The ensuing referendum on continuing British membership of the European Union is an exercise in making decisions under uncertainty. Whilst the referendum ballot provides a binary choice, whether to remain in or to exit from the EU, the voter is not faced with a binary decision. There are multi-dimensional effects of the decision. The protagonists have forecast vastly different consequences for British trade and prosperity and also for world peace. They seldom emphasise that the probabilities of potential outcomes of the vote for economics can only be assigned subjectively. In our view, even the assignment of subjective probabilities requires knowledge of the unknowable, and the best course of action is to minimise the potential for maximum harm. That is to stick to what we know and shun the temptation to take an irreversible plunge into the unknown that is also unknowable.
Britain is a trading nation where international trade counts for slightly less than a third of its GDP. Roughly half of that, 45 per cent to be precise, is trade with the EU. The EU aspires to a single market which entails companies being able to compete for government contracts across frontiers within the EU without discrimination.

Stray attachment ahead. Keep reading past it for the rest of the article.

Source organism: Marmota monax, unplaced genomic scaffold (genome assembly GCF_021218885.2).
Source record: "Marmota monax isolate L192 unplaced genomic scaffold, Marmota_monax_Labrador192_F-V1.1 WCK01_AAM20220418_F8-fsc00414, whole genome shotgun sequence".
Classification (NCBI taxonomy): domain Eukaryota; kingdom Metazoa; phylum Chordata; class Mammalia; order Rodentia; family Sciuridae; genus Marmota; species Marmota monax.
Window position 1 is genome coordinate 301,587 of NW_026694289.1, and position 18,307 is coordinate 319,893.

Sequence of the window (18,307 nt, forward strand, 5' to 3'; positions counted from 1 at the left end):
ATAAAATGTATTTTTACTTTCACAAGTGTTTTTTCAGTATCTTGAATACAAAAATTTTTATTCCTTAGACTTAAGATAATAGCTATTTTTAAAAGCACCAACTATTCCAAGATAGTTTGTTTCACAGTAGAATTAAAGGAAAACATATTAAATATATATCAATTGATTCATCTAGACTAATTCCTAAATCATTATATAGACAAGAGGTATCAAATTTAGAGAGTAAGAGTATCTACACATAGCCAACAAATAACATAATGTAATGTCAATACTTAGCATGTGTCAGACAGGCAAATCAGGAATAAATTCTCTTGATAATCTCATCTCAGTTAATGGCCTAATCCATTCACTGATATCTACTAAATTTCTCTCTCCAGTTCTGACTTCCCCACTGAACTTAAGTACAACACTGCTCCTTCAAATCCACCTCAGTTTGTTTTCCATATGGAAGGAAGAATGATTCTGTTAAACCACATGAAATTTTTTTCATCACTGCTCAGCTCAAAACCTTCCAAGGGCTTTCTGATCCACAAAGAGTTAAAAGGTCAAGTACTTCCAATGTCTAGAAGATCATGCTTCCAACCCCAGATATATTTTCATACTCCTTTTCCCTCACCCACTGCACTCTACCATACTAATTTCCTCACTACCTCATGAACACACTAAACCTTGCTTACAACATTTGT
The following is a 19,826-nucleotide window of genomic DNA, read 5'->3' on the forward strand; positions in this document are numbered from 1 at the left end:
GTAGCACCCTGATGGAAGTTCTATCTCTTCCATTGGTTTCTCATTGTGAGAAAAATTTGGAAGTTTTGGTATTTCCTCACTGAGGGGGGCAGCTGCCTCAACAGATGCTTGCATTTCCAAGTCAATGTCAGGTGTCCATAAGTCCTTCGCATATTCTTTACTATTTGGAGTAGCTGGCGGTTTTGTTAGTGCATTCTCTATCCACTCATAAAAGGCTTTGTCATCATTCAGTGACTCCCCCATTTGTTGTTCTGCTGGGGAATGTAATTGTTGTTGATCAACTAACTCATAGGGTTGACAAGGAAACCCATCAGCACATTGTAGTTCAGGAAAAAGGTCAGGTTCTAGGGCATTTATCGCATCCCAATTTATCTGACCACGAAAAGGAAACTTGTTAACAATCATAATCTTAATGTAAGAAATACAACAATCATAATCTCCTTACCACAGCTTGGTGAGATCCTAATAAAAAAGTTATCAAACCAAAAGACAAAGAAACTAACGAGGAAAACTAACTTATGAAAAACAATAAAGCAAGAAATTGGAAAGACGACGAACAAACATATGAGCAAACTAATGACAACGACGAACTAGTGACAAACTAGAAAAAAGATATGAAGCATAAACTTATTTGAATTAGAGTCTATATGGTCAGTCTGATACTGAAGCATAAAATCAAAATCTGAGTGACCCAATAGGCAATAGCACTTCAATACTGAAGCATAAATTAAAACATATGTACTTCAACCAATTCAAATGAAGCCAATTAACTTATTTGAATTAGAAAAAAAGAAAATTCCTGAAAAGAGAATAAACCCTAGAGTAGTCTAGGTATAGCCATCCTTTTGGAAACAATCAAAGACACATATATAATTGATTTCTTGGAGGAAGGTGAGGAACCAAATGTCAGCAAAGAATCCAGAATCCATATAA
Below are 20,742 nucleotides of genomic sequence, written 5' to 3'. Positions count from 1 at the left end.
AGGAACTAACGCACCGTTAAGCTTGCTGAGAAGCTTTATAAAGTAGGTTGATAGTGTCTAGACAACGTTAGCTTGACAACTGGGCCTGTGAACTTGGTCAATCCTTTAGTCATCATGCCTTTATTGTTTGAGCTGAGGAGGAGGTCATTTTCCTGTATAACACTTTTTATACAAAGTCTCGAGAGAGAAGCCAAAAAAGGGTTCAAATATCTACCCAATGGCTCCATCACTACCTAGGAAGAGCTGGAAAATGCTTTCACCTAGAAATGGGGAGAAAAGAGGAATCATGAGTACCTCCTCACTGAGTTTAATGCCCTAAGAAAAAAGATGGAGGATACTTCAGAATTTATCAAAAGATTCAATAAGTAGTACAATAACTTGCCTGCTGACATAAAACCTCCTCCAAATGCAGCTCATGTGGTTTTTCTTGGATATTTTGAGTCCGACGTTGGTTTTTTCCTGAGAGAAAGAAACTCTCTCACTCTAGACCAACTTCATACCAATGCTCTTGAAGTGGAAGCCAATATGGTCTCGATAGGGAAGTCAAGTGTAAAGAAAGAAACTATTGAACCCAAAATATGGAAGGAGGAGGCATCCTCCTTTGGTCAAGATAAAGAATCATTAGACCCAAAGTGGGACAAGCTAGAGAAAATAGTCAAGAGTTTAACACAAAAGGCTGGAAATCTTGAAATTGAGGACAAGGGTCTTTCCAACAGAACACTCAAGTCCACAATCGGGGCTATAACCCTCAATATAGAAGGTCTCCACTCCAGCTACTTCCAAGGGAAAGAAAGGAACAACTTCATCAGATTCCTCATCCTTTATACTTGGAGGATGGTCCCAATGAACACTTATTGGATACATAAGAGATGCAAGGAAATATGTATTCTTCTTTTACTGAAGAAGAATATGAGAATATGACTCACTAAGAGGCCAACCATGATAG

Those in favour of withdrawing from EU membership discount the prospect of any adverse effect on British trade. Their argument is four-fold. Firstly, they assert that access to European markets could be swiftly negotiated without necessarily having to comply with the rules for free movement of labour within the EU and without having to follow EU directives specifying, for example, labour rights at work and environmental conditions in production. A second line of argument is that it does not matter if negotiations stall. Any adverse consequences of disruption to trade with the EU could be ameliorated through improving trade relations with countries outside the Europe. This assumption is oblivious of the fact that the leaders of some of the largest economies outside the Europe with whom the Brexit camp aspires to increase trade have advised against British departure from the EU. A third line of argument derives from the belief that hitherto untapped energies would be unleashed in the British economy freed from EU regulations. A fourth line of argument from Brexit, put forward by some in the left, is a modified version of the above. It is the EU bureaucracy which holds back the ability of a British government to determine for itself policies on selective subsidy to make the economy flourish. Some in the Brexit camp would be prepared to accept a reduction in prosperity to get back sovereignty, but leaders campaigning for leaving the EU, on the whole, do not accept the premise of a trade off between sovereignty and prosperity.